Source Beginers Cheese Making David B. Fankhauser, Ph.D. – Professor of Biology and Chemistry – University of Cincinnati Clermont College – First published February 2003.
Yogurt and cheese can be made from many types of milk. You can use a wide variety of milks, from commercially purchased pasteurized homogenized cow’s milk, certified raw cow, goat, sheep, horse, camel’s milk or from other types of milk that may be available in your area.
Hint Supermarket bought milk, because it has been Pasteurization removes calcium from solution, you may need to add a small amount of calcium chloride to aid coagulation and form curd which does not fall apart when you stir it. The desired concentration of calcium chloride (CaCl2) is usually specified as 0.02%. That equates to 0.72g per gallon of milk (3.6g) for 5 gallons of pasteurized milk.
Note Just be aware if supermarket bought milk does not work well in your cheese making project it may be caused from a lack of calcium chloride.
One gallon of milk will produce from 1 to 1.5 pounds of cheese.
If you live in Europe don’t try using the Ultrapasterurized milk common on the market shelves in Europe, it has a VERY unsatisfying flavor and is nearly worthless in making Yogurt or cheese.
Starter: Bacteria must be added to the milk so that the rennet will work, and to aid in the curing. Cultured buttermilk can serve as a mesophilic starter (it likes room temperature).
Note: Buttermilk will not work when making yogurt.
You can also purchase pure cultures from cheese makers supply houses.
Be aware that, especially with buttermilk, you should never add too much starter for too long a time such that the milk has even remotely thickened before you add rennet.
Rennet: An enzyme rennin converts milk protein (casein) from a soluble to an insoluble material, causing the milk to gel. It will only work well in acidified milk. The gelling process must be undisturbed to get a clean break. Rennet is commonly available in supermarkets in the pudding section, or you can purchase liquid rennet from a cheese makers supply house. One tablet of Junket rennet is equivalent to 20 drops of fresh liquid rennet.
Equipment needed: Most decently equipped kitchens have the necessary equipment.
Heavy stainless steel pot with lid: A non-reactive pot is important because the acidifying milk can dissolve aluminum. Enamel pots would work as well. A heavy bottom is important to evenly disperse the heat and prevent scorching. Scorching affects the flavor and is a cleanup hassle. The size of the pot should be large enough so that you have at least an inch of head space above the milk. A cover is needed for the steps when the milk must sit for periods of time. A high quality five gallon(20 quart) pot works very well.
Measuring cups you may need range from 1/4 cup to a quart. Obviously you can improvise, but accurate measurements improve your success rate. Measuring spoons are occasionally needed.
A good quality Thermometer is a Must Have Item. An accurate thermometer which reads in the range of 32-225 F (0-100 C) is very important. A candy or meat thermometer can work. There are several reasons that accurate temperature is important, the texture of the cheese depends a great deal on achieving a temperature to within one degree. Also, after milk for yogurt is scalded, it must be cooled to 110 F for optimum bacteria action.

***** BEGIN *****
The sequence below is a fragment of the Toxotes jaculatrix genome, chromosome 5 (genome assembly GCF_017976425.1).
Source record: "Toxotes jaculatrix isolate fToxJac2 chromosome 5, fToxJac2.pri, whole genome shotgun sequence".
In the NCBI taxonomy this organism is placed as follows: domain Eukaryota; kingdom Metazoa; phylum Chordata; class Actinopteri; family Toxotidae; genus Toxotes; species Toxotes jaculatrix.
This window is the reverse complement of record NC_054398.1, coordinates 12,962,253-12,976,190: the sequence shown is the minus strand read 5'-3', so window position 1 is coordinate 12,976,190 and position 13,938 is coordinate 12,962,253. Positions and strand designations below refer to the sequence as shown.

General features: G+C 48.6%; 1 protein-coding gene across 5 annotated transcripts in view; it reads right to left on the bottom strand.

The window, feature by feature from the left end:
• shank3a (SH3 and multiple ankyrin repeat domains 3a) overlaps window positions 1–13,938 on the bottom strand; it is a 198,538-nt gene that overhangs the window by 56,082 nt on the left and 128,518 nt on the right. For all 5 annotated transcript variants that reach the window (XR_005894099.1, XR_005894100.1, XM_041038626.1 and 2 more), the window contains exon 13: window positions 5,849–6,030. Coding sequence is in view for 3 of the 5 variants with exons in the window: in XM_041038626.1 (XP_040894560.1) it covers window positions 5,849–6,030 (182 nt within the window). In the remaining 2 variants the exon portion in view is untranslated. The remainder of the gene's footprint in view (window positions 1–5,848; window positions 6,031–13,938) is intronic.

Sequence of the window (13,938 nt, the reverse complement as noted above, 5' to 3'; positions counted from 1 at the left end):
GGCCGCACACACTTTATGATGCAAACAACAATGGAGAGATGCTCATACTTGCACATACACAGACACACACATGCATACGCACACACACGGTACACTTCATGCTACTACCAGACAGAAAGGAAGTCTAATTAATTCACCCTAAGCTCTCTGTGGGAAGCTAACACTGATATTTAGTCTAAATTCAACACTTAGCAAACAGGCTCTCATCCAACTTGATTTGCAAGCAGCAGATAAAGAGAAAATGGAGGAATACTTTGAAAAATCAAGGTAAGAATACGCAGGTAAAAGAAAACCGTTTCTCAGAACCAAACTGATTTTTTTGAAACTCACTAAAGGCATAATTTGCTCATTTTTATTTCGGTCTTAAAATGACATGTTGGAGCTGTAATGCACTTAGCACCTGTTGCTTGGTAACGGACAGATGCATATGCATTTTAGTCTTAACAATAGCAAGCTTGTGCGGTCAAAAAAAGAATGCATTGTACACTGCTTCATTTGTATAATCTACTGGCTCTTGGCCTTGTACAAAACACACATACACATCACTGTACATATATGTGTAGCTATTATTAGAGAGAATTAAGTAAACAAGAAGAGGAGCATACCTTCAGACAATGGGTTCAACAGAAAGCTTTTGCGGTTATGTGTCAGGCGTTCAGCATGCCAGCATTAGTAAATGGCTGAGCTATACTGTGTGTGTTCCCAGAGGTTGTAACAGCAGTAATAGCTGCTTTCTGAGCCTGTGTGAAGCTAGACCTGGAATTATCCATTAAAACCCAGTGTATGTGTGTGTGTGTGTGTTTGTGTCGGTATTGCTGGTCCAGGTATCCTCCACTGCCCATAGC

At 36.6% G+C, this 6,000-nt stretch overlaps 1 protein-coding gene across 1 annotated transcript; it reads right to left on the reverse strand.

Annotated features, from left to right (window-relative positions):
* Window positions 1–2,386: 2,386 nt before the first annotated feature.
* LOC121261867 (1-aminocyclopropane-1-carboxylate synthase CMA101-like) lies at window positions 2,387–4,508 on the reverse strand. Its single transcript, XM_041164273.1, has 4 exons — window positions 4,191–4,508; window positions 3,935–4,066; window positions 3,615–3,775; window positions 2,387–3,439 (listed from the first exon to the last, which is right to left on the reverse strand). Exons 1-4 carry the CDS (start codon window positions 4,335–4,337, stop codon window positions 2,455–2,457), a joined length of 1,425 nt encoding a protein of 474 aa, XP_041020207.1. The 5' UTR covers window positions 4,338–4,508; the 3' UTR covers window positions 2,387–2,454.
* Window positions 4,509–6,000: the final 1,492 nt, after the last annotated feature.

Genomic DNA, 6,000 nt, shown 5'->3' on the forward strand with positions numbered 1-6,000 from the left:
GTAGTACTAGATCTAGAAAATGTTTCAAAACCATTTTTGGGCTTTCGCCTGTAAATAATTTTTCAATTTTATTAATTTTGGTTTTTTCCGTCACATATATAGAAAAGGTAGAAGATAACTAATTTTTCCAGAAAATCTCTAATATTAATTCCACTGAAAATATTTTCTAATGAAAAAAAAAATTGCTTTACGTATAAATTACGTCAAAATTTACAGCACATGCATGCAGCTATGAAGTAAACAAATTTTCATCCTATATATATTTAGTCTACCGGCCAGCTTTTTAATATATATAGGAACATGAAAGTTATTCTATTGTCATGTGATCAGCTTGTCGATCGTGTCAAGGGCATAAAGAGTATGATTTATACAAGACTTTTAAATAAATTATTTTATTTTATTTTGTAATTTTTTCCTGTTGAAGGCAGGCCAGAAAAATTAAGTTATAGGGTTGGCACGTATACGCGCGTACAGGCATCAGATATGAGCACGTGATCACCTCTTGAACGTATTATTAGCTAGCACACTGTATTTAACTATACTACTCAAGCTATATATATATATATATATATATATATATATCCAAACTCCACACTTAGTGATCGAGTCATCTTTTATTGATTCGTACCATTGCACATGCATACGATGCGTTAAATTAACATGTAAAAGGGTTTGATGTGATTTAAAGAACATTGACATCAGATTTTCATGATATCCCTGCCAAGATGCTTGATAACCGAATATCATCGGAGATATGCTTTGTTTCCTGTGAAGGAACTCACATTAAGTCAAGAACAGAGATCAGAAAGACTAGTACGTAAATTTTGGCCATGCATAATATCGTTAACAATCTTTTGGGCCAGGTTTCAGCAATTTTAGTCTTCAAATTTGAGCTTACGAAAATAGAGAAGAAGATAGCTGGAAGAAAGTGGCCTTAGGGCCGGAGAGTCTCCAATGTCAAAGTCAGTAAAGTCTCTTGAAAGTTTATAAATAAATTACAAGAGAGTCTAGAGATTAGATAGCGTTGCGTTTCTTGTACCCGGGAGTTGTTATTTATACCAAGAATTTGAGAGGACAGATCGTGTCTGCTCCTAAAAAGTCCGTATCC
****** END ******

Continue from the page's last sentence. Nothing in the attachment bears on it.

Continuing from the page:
Thorough mixing of starter and rennet is important. A whisk is the obvious choice for this step.
The purpose of “cheese cloth” is to catch the curd and allow the whey to drain out. What most people think of as “cheese cloth” the very wide weave flimsy material is often useless for this purpose. If your curd is fine, it passes through. Even if it is large curd, the curd can become enmeshed in the coarse weave. Try using either large plain white cotton handkerchiefs, or white non-terry cotton dish towels. Ignoring what is sold as “cheese cloth…”
Cheese press is required for the hard cheeses. You can purchase them for a expensive price, or fashion one from materials at home.
Homemade cheese press
Homemade Yogurt. Detail Instructions – Making Yogurt
How to process your Homemade Yogurt into Labneh a Lebanese type soft fresh cheese made from yogurt. Make Labneh cheese
Homemade neufchâtel cheese, (Farmers cheese) a soft unripened rennet cheese. It is easy to make, and may be used like cream cheese.
Easy to make, it is the most common style of goat cheese (Cows milk can be used to replace goat milk) to be found in the American marketplace. It should be used fresh. It may develop an off flavor after storage of several weeks. Similar to cream cheese, and a less tart version of labneh, a yogurt cheese of the Middle East, its mild flavor makes it ideal for use where the flavor of other ingredients are to be emphasized. Many home cheese makers add herbs or seasonings to their neufchâtel to personalize their own cheese. Pure unadulterated version can be seasoned just prior to serving.
Not from the USA. Please leave me comment about your home town and country.
If you see or read something you like Please Share By Re-blogging, Twitter or Email To A Friend
Why is Common Sense so Uncommon?
Don’t be Shy. Leave me your Comment(s)